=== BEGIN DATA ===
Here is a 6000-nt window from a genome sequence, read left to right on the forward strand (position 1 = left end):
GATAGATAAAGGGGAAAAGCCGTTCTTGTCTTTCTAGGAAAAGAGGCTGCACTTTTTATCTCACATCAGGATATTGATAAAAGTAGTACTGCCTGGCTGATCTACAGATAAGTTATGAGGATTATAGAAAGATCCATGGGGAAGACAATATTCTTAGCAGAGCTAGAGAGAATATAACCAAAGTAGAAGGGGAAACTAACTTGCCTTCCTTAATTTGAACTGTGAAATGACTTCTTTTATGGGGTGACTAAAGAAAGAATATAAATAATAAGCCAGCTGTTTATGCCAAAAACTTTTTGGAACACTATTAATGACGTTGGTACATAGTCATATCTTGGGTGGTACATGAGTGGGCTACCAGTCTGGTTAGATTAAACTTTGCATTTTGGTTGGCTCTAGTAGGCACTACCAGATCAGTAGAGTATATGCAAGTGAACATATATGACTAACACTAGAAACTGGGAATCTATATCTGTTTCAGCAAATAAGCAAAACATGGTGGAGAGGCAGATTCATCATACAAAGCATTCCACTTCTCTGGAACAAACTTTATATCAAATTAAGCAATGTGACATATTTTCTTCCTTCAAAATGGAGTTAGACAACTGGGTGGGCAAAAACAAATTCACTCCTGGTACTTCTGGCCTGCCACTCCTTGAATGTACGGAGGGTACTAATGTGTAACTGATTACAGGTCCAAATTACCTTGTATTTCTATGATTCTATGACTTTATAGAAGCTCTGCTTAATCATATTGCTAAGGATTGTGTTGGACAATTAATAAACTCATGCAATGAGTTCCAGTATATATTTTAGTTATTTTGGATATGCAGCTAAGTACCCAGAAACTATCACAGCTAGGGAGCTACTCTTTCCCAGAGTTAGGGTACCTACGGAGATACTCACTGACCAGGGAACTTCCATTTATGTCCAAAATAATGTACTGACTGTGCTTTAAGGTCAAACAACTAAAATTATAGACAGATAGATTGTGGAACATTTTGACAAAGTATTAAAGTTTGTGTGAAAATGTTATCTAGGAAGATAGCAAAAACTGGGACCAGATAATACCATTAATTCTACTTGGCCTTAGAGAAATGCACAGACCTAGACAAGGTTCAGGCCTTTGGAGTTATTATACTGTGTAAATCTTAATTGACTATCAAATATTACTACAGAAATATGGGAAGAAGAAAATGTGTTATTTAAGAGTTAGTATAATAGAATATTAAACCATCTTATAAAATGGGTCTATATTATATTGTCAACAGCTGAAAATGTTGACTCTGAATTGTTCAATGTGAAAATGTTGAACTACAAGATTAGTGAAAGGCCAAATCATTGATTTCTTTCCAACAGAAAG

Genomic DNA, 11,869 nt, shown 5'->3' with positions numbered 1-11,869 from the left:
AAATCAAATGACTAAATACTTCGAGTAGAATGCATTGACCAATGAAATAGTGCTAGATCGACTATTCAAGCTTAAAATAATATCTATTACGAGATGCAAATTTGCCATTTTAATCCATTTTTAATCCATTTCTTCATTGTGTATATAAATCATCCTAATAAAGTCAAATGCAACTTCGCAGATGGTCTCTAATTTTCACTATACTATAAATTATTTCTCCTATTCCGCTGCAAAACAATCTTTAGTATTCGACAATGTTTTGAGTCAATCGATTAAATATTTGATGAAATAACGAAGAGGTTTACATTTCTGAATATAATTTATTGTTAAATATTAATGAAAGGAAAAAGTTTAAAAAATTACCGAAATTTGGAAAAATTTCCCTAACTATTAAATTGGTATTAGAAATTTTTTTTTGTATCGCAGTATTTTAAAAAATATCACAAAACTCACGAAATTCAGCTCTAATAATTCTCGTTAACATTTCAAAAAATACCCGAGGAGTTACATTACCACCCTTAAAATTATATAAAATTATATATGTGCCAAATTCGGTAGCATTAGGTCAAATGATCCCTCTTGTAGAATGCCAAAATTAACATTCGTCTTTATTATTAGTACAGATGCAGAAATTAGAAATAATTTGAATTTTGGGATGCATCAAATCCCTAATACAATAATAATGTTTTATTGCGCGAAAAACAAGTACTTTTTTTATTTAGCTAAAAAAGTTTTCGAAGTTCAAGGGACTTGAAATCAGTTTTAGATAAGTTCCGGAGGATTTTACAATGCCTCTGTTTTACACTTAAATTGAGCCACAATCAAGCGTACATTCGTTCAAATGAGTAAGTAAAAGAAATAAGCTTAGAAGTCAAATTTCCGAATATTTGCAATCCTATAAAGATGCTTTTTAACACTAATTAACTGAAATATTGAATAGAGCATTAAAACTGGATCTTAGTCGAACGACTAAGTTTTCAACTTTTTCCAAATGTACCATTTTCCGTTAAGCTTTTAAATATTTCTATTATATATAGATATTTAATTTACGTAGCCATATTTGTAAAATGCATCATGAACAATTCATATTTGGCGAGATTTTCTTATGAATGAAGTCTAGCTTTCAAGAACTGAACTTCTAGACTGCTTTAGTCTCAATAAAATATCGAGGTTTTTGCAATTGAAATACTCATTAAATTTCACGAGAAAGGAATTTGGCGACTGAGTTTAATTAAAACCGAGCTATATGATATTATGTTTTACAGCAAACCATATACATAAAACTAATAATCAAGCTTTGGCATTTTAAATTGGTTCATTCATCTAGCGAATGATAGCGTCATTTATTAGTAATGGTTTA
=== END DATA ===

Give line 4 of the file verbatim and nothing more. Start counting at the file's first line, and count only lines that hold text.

AAATCAAATGACTAAATACTTCGAGTAGAATGCATTGACCAATGAAATAGTGCTAGATCGACTATTCAAGCTTAAAATAATATCTATTACGAGATGCAAATTTGCCATTTTAATCCATTTTTAATCCATTTCTTCATTGTGTATATAAATCATCCTAATAAAGTCAAATGCAACTTCGCAGATGGTCTCTAATTTTCACTATACTATAAATTATTTCTCCTATTCCGCTGCAAAACAATCTTTAGTATTCGACAATGTTTTGAGTCAATCGATTAAATATTTGATGAAATAACGAAGAGGTTTACATTTCTGAATATAATTTATTGTTAAATATTAATGAAAGGAAAAAGTTTAAAAAATTACCGAAATTTGGAAAAATTTCCCTAACTATTAAATTGGTATTAGAAATTTTTTTTTGTATCGCAGTATTTTAAAAAATATCACAAAACTCACGAAATTCAGCTCTAATAATTCTCGTTAACATTTCAAAAAATACCCGAGGAGTTACATTACCACCCTTAAAATTATATAAAATTATATATGTGCCAAATTCGGTAGCATTAGGTCAAATGATCCCTCTTGTAGAATGCCAAAATTAACATTCGTCTTTATTATTAGTACAGATGCAGAAATTAGAAATAATTTGAATTTTGGGATGCATCAAATCCCTAATACAATAATAATGTTTTATTGCGCGAAAAACAAGTACTTTTTTTATTTAGCTAAAAAAGTTTTCGAAGTTCAAGGGACTTGAAATCAGTTTTAGATAAGTTCCGGAGGATTTTACAATGCCTCTGTTTTACACTTAAATTGAGCCACAATCAAGCGTACATTCGTTCAAATGAGTAAGTAAAAGAAATAAGCTTAGAAGTCAAATTTCCGAATATTTGCAATCCTATAAAGATGCTTTTTAACACTAATTAACTGAAATATTGAATAGAGCATTAAAACTGGATCTTAGTCGAACGACTAAGTTTTCAACTTTTTCCAAATGTACCATTTTCCGTTAAGCTTTTAAATATTTCTATTATATATAGATATTTAATTTACGTAGCCATATTTGTAAAATGCATCATGAACAATTCATATTTGGCGAGATTTTCTTATGAATGAAGTCTAGCTTTCAAGAACTGAACTTCTAGACTGCTTTAGTCTCAATAAAATATCGAGGTTTTTGCAATTGAAATACTCATTAAATTTCACGAGAAAGGAATTTGGCGACTGAGTTTAATTAAAACCGAGCTATATGATATTATGTTTTACAGCAAACCATATACATAAAACTAATAATCAAGCTTTGGCATTTTAAATTGGTTCATTCATCTAGCGAATGATAGCGTCATTTATTAGTAATGGTTTA